PWM Malevolent


Monophonic Synthesizer

  • Fully analogue construction and semi-modular structure
  • 32 Mini keys with velocity sensitivity
  • Multifunctional joystick
  • 2 VCOs, each with coarse- and fine-tuning, waveshaper/PWM, two FM inputs and 3 simultaneously switchable waveforms (sawtooth, triangle, pulse)
  • Noise generator
  • Aux input for external signals
  • LFO with triangle and square waveforms
  • 2 ADSR envelopes (preset to VCF and VCA)
  • 12dB Sallen Key multimode filter (lowpass, bandpass, highpass) with controls for cutoff, resonance and two FM inputs
  • VCA with two adjustable CV inputs (preset to envelope 2 and LFO) and adjustable overdrive
  • 38 Patch jacks (3.5 mm jack) for extended sound possibilities and connection to other modular synthesizers & sequencers
  • Arpeggiator with 6 play modes and automatic synchronisation to an analogue clock, MIDI or USB-MIDI
  • Can be used as USB-MIDI to CV/Gate converter
  • Line output: 6.3 mm jack
  • Headphones output: 6.3 mm jack
  • MIDI in/out: 5-pin DIN
  • USB-C port: USB-MIDI
  • Clock in/out: 2 x 3.5 mm jack
  • Power supply via USB-C or external power supply unit
  • Dimensions (W x D x H): 490 x 250 x 80 mm
  • Weight: 2.61 kg
  • Incl. a power supply unit (9V DC, 600mA), a USB-C cable, 5 patch cables and a quick start guide
available since December 2021
Item number 531778
sales unit 1 piece(s)
Number Of Keys 32
Touch-Sensitive Yes
Aftertouch No
Split Zones No
Modulation Wheel Yes
Number of simultaneous Voices 1
Sound Engine Analogue
Storage Medium None
USB-port Yes
Effects Distortion
Arpeggiator Yes
Number of Analog Outputs 1
Digital Output No
Display No
Pedal Connections None
Dimensions 490 x 250 x 80 mm
Weight 2,6 kg
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Filter + Drive = Beast!
The Horse Valse 08.01.2022
The easy and speedy delivery process to the UK was surprising, as I ordered it in the middle of the holiday season. Thanks, Thomman! There is a reason why they call it the Malevolent. The filter is something rather refreshing and different. The resonance behaves like any other. Right up to the 3rd notch. But after that, oh my...:D Naughty in the nicest way! Combine that with the lovely onboard Drive, and you can get some grittiness for sure! Hainbach would love some of the drones it can do. You can get some bread and butter tones out of it if you don't push it, but where is the fun in that? You should have other synths for doing the vanilla stuff! The patch points are spaced and pre-wired rather logically, easy to navigate and work with. The joystick is interesting, but I don't play live. It is a great 1st synth option for people who want to get into modular too. Works from USB, has a keyboard, MIDI to CV, eurorack compatible. Nice!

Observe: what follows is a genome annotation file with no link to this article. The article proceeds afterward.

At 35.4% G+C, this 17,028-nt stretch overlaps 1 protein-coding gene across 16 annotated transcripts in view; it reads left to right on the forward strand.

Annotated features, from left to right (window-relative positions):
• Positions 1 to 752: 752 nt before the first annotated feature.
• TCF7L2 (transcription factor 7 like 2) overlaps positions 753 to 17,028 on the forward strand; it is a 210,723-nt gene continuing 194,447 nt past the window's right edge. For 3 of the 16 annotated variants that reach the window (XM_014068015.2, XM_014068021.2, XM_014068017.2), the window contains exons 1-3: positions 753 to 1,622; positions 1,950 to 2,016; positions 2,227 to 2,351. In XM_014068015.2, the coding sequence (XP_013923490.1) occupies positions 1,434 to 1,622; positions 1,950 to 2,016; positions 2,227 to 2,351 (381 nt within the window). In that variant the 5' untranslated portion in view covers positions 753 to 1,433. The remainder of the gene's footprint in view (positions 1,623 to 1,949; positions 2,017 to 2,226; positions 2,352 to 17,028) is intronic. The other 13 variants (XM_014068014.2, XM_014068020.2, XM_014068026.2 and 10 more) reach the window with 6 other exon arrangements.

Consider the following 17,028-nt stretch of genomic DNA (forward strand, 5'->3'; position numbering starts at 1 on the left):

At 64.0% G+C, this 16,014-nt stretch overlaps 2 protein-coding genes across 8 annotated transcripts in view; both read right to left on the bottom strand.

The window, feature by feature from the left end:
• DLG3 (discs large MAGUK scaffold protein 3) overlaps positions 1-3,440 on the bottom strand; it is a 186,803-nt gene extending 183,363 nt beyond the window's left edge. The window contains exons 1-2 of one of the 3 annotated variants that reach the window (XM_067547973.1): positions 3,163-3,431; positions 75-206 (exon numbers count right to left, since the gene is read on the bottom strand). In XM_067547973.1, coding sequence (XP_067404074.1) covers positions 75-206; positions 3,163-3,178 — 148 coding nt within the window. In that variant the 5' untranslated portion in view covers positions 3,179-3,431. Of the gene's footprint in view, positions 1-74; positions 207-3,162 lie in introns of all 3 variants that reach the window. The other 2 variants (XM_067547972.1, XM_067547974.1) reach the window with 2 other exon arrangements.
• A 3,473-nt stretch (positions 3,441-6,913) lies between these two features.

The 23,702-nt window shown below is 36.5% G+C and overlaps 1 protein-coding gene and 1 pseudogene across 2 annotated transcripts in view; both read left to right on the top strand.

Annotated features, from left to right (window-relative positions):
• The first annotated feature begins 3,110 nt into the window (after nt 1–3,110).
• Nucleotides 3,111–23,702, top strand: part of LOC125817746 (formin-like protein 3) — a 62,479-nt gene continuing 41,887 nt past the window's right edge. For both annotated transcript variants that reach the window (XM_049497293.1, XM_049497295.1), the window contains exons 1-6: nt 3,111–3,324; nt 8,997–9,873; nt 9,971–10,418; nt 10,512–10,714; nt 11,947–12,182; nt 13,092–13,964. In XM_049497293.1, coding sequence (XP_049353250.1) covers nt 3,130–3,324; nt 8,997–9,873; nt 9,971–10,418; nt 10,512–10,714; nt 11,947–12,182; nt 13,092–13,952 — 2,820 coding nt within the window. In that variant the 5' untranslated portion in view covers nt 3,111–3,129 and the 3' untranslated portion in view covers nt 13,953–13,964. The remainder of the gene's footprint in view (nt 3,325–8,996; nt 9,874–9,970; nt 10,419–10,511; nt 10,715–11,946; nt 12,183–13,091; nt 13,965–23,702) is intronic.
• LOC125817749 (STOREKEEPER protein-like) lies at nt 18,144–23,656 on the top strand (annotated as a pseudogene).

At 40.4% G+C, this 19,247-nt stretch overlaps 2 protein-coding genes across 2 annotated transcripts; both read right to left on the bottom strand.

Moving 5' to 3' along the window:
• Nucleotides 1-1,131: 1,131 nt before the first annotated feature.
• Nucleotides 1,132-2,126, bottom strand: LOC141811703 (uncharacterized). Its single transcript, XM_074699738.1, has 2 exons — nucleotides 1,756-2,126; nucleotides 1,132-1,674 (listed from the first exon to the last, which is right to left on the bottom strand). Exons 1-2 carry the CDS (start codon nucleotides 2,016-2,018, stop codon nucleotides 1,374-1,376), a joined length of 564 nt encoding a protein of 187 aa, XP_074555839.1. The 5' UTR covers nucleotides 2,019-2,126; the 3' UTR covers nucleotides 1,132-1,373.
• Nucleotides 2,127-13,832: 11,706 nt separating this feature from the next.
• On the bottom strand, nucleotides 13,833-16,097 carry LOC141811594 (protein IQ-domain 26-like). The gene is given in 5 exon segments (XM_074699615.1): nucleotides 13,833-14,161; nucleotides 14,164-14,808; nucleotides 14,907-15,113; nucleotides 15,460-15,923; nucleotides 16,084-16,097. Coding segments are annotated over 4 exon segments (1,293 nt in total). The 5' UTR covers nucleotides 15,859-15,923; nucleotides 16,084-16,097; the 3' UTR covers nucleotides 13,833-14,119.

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Industrial horror
Sakke80 14.04.2022

Feels sturdy yet light, fairly solid plastic chassis. Keybed feels very similar to Microkorg, in other words it's average at best. The knobs feel very wobble, and they have just the right amount of resistance. Patchpoints feel kind of sticky/mushy, never encountered this in other semimodular gear, so I can't say if it's good or bad. Joystick feels very cheap like it will brake if you're not's this very very light feeling plastic. Oscillators are fairly stable.


The UI is well laid out, and it has legends printed below patchpoints to show the default signal path when no patchcable is connected. Even the synth is very small, I'd say even the person with large hands should have enough space to comfortably operate the patchcables and knobs. There are 5 short patchcables included, so I highly recommend you buy more (few 50 cm as well). I was pleasently surprised to notice, that the OSC-waveform buttons add/remove a shape, instead of choosing just a one waveform to be used at a time. Another interesting solution for a modular-newbee like me was, that you use FM1 as an filter envelope depth parameter.


Tricky thing to descripe the sonic character of this one. Only other dual VCO synth I have to compare this with, is the Behringer Neutron. The Neutron sounds silky smooth compared to this..kind of like comparing a Moog with SH-101 or similar. The Malevolent feels almost like it has a mind of it own; it's dirty, glitchy, angry, cold..full of those kind of sweetpots, so even one millimeter of a knob turn can make a huge difference in sound. Most often I feel that twisting a knob between 7-12 o'clock results in adding saturation, and beyond that it quickly goes in to extremes. Think of the typical un-clinical sound of a VCO and multiply it by 5. S/R-ratio is poor though; even with oscillators' volume a at zero, there is a noticable noise (white noise) when playing a note. The filter is full of this sharp "burbliness" if you will, kind of inpossible to tame anything with the lowpass just rather muddies the sound when used to extremes rather than removes higher frequencies if that makes sense. You can make some basic leads, basses, etc, but it's almost inpossible to make them sound smooth..this isn't the synth for those sounds. In my opinion the Malevolent feels at home for industrial noise, horror soundscapes, aggressive punk/rave, experimental modular type of soundscapes.


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